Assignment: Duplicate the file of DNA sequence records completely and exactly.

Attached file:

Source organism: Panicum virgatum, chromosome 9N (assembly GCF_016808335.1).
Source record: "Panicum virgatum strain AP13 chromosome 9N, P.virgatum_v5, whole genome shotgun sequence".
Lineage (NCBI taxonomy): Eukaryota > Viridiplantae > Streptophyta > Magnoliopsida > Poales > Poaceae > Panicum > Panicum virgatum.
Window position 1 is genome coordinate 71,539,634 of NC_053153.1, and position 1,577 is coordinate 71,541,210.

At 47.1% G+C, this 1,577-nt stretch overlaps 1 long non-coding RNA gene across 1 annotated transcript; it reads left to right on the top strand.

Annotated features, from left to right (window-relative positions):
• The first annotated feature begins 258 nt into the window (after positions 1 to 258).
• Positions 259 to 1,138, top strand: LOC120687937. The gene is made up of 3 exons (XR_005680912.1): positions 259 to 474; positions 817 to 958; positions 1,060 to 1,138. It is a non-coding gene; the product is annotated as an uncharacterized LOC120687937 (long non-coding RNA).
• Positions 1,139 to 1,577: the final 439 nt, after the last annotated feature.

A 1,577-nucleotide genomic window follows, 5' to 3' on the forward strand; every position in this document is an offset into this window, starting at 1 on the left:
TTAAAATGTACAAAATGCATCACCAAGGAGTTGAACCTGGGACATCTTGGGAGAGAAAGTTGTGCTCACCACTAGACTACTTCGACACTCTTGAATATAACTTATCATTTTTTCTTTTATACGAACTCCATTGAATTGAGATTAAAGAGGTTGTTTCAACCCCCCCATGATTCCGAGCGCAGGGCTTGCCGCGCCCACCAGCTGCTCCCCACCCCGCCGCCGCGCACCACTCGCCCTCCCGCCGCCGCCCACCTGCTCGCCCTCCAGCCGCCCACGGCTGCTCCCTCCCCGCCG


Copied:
Source organism: Panicum virgatum, chromosome 9N (assembly GCF_016808335.1).
Source record: "Panicum virgatum strain AP13 chromosome 9N, P.virgatum_v5, whole genome shotgun sequence".
Lineage (NCBI taxonomy): Eukaryota > Viridiplantae > Streptophyta > Magnoliopsida > Poales > Poaceae > Panicum > Panicum virgatum.
Window position 1 is genome coordinate 71,539,634 of NC_053153.1, and position 1,577 is coordinate 71,541,210.

At 47.1% G+C, this 1,577-nt stretch overlaps 1 long non-coding RNA gene across 1 annotated transcript; it reads left to right on the top strand.

Annotated features, from left to right (window-relative positions):
• The first annotated feature begins 258 nt into the window (after positions 1 to 258).
• Positions 259 to 1,138, top strand: LOC120687937. The gene is made up of 3 exons (XR_005680912.1): positions 259 to 474; positions 817 to 958; positions 1,060 to 1,138. It is a non-coding gene; the product is annotated as an uncharacterized LOC120687937 (long non-coding RNA).
• Positions 1,139 to 1,577: the final 439 nt, after the last annotated feature.

A 1,577-nucleotide genomic window follows, 5' to 3' on the forward strand; every position in this document is an offset into this window, starting at 1 on the left:
TTAAAATGTACAAAATGCATCACCAAGGAGTTGAACCTGGGACATCTTGGGAGAGAAAGTTGTGCTCACCACTAGACTACTTCGACACTCTTGAATATAACTTATCATTTTTTCTTTTATACGAACTCCATTGAATTGAGATTAAAGAGGTTGTTTCAACCCCCCCATGATTCCGAGCGCAGGGCTTGCCGCGCCCACCAGCTGCTCCCCACCCCGCCGCCGCGCACCACTCGCCCTCCCGCCGCCGCCCACCTGCTCGCCCTCCAGCCGCCCACGGCTGCTCCCTCCCCGCCG